Lincoln Bank

Resound of random memory
from a throwaway line

in the George Saunders story
in this week’s New Yorker –

that bronze Lincoln bank
reminds me of when

my sister and I each had
piggy banks, hers a bust

of JFK and mine of Lincoln,
gifts from our Chicago Grandpa,

which rested atop the dressers
in our respective 10×10 foot bedrooms,

two dead presidents, two martyrs,
forever linked beyond time

by the iconic drawing of Lincoln
as a seated marble statue

in his famous memorial, weeping
with his larger-than-life head

buried in his larger-than-life hands
at the news of Kennedy’s death,

and by the holes in their heads.
(That’s where you put the pennies.)

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Barn Dance

You told me
Rilke described love
as a winding path
through a deep dark wood
to the base of the fortress wall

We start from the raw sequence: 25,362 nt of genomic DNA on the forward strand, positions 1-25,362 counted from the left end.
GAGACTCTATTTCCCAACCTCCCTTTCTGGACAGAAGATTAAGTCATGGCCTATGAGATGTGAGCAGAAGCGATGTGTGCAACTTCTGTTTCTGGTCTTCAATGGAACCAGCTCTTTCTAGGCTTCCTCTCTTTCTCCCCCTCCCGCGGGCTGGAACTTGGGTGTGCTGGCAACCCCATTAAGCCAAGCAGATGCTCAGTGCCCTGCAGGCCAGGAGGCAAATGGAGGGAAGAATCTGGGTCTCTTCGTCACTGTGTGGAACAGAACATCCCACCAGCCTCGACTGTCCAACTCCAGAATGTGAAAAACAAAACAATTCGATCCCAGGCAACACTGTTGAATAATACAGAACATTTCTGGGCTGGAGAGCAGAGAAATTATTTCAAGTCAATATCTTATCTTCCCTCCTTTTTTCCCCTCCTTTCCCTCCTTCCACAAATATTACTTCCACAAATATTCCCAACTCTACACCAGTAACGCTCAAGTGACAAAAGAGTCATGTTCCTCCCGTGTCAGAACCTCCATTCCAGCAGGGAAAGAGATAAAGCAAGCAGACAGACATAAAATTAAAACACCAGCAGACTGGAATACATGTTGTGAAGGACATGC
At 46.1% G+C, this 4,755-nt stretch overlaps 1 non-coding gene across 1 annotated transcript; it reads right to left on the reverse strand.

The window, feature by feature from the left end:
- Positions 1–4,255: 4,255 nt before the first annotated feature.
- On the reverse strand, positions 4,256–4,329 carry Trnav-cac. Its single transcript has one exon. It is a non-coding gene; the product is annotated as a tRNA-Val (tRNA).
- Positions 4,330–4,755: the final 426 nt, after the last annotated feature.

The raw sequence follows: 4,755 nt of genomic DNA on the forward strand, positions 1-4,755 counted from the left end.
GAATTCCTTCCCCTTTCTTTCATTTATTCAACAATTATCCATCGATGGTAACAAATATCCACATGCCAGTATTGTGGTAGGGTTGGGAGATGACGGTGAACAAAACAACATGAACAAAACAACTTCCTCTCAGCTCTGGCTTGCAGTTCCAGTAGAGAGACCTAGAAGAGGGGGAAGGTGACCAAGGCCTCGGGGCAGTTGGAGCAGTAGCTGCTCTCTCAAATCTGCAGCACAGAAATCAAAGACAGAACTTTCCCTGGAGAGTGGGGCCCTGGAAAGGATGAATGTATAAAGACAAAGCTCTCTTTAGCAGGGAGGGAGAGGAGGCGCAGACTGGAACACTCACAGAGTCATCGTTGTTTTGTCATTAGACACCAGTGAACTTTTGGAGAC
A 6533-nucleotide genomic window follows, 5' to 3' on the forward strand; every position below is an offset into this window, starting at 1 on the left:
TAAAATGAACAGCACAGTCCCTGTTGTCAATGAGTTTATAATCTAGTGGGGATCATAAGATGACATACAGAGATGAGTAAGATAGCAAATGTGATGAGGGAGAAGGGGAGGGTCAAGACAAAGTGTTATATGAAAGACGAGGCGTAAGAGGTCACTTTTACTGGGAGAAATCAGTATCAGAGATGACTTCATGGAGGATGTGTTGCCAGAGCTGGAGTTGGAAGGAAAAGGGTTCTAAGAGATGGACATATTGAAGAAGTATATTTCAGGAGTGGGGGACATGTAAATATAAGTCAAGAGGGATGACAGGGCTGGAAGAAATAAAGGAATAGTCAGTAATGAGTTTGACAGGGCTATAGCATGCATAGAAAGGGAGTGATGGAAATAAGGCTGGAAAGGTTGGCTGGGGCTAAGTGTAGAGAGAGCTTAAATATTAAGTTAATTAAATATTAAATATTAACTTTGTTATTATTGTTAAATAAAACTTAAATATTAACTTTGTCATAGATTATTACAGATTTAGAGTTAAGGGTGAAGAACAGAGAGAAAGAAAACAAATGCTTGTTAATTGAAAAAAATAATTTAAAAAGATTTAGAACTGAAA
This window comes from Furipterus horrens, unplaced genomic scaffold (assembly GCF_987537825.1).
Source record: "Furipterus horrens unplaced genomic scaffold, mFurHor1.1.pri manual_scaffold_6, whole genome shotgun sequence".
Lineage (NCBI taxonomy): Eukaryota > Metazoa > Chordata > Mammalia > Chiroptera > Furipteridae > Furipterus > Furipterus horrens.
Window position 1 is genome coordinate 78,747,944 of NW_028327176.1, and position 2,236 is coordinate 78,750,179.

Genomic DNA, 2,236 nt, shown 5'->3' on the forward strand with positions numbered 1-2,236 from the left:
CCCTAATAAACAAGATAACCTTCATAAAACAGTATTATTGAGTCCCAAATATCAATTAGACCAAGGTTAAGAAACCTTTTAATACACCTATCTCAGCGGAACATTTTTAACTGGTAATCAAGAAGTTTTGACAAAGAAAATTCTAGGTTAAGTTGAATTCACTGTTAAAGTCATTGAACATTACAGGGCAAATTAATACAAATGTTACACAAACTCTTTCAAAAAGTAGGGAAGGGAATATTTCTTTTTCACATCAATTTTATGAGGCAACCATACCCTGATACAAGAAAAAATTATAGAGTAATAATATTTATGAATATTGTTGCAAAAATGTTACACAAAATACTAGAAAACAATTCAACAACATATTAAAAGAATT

of the beloved
but how could he be so certain
at 24?

I told you
marriage is 30 years
besieged in a castle
fixing plumbing.

You told me
a funny story about a car
and I didn’t get around to telling you
the one about a duck.

The first thing I noticed about you
was your autonomic stance with feet angled
on dancer legs folded like origami birds.

I couldn’t find the Socrates carrot
(the poison hemlock was not of the tree
but of a flowering herb of the carrot family)
but Johnny’s does sell a Socrates cuke!

With arms raised
and fingers touching
like the Gothic arch of the barn roof
you said they would smell you
and it was like dug earth
like mown hay turned in the sun
like summer.

Does it even matter whether we come to Plato
through Kundera or though Hedwig?
Either way there is loneliness
the search for the other half
for love to make us whole.

Here’s your partner everyone swing
               now promenade right off the floor
                              that’s all there is there ain’t no more